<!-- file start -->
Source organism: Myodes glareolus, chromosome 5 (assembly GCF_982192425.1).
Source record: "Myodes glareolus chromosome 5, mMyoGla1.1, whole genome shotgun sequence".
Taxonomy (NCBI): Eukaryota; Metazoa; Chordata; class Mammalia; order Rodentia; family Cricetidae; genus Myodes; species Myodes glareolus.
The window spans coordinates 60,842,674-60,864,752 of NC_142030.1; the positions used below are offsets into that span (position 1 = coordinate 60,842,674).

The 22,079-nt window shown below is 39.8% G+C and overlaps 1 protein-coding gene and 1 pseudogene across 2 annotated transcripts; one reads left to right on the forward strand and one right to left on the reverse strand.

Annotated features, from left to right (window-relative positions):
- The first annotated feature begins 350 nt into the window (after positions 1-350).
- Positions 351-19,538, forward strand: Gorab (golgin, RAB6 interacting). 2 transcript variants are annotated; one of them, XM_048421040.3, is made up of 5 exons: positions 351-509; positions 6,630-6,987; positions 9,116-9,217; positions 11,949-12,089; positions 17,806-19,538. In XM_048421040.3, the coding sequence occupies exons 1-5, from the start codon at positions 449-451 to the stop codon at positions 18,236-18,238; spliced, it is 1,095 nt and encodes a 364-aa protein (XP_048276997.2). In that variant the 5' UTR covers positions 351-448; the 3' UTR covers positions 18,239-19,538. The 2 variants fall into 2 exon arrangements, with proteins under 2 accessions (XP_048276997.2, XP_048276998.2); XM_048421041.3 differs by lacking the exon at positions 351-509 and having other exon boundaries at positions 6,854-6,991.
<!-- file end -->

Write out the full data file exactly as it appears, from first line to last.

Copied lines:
Source organism: Myodes glareolus, chromosome 5 (assembly GCF_982192425.1).
Source record: "Myodes glareolus chromosome 5, mMyoGla1.1, whole genome shotgun sequence".
Taxonomy (NCBI): Eukaryota; Metazoa; Chordata; class Mammalia; order Rodentia; family Cricetidae; genus Myodes; species Myodes glareolus.
The window spans coordinates 60,842,674-60,864,752 of NC_142030.1; the positions used below are offsets into that span (position 1 = coordinate 60,842,674).

The 22,079-nt window shown below is 39.8% G+C and overlaps 1 protein-coding gene and 1 pseudogene across 2 annotated transcripts; one reads left to right on the forward strand and one right to left on the reverse strand.

Annotated features, from left to right (window-relative positions):
- The first annotated feature begins 350 nt into the window (after positions 1-350).
- Positions 351-19,538, forward strand: Gorab (golgin, RAB6 interacting). 2 transcript variants are annotated; one of them, XM_048421040.3, is made up of 5 exons: positions 351-509; positions 6,630-6,987; positions 9,116-9,217; positions 11,949-12,089; positions 17,806-19,538. In XM_048421040.3, the coding sequence occupies exons 1-5, from the start codon at positions 449-451 to the stop codon at positions 18,236-18,238; spliced, it is 1,095 nt and encodes a 364-aa protein (XP_048276997.2). In that variant the 5' UTR covers positions 351-448; the 3' UTR covers positions 18,239-19,538. The 2 variants fall into 2 exon arrangements, with proteins under 2 accessions (XP_048276997.2, XP_048276998.2); XM_048421041.3 differs by lacking the exon at positions 351-509 and having other exon boundaries at positions 6,854-6,991.